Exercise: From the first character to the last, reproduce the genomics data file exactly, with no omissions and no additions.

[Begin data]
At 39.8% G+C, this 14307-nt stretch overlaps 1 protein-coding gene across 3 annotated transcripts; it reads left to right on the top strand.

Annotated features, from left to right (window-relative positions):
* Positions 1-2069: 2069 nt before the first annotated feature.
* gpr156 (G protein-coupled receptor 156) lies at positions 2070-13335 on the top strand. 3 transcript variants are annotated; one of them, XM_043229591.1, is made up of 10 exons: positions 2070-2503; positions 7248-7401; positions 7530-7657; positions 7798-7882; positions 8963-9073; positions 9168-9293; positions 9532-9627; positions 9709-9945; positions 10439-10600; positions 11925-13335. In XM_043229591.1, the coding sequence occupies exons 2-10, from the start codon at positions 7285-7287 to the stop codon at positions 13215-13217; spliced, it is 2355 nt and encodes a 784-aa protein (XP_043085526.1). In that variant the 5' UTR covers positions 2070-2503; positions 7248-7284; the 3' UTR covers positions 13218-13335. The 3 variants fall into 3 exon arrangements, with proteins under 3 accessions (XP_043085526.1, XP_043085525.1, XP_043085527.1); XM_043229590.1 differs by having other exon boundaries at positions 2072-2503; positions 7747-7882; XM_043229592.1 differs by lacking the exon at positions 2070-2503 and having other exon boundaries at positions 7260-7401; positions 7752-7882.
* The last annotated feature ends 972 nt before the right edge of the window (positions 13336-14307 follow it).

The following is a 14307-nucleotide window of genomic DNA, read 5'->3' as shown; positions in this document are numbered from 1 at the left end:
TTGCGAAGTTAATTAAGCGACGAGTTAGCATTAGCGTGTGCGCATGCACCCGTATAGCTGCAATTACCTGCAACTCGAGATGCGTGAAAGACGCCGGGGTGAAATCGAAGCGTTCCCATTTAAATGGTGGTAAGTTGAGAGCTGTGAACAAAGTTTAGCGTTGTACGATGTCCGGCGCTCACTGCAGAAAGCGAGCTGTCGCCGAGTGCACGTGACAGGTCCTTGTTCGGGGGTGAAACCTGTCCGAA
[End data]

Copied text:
At 39.8% G+C, this 14307-nt stretch overlaps 1 protein-coding gene across 3 annotated transcripts; it reads left to right on the top strand.

Annotated features, from left to right (window-relative positions):
* Positions 1-2069: 2069 nt before the first annotated feature.
* gpr156 (G protein-coupled receptor 156) lies at positions 2070-13335 on the top strand. 3 transcript variants are annotated; one of them, XM_043229591.1, is made up of 10 exons: positions 2070-2503; positions 7248-7401; positions 7530-7657; positions 7798-7882; positions 8963-9073; positions 9168-9293; positions 9532-9627; positions 9709-9945; positions 10439-10600; positions 11925-13335. In XM_043229591.1, the coding sequence occupies exons 2-10, from the start codon at positions 7285-7287 to the stop codon at positions 13215-13217; spliced, it is 2355 nt and encodes a 784-aa protein (XP_043085526.1). In that variant the 5' UTR covers positions 2070-2503; positions 7248-7284; the 3' UTR covers positions 13218-13335. The 3 variants fall into 3 exon arrangements, with proteins under 3 accessions (XP_043085526.1, XP_043085525.1, XP_043085527.1); XM_043229590.1 differs by having other exon boundaries at positions 2072-2503; positions 7747-7882; XM_043229592.1 differs by lacking the exon at positions 2070-2503 and having other exon boundaries at positions 7260-7401; positions 7752-7882.
* The last annotated feature ends 972 nt before the right edge of the window (positions 13336-14307 follow it).

The following is a 14307-nucleotide window of genomic DNA, read 5'->3' as shown; positions in this document are numbered from 1 at the left end:
TTGCGAAGTTAATTAAGCGACGAGTTAGCATTAGCGTGTGCGCATGCACCCGTATAGCTGCAATTACCTGCAACTCGAGATGCGTGAAAGACGCCGGGGTGAAATCGAAGCGTTCCCATTTAAATGGTGGTAAGTTGAGAGCTGTGAACAAAGTTTAGCGTTGTACGATGTCCGGCGCTCACTGCAGAAAGCGAGCTGTCGCCGAGTGCACGTGACAGGTCCTTGTTCGGGGGTGAAACCTGTCCGAA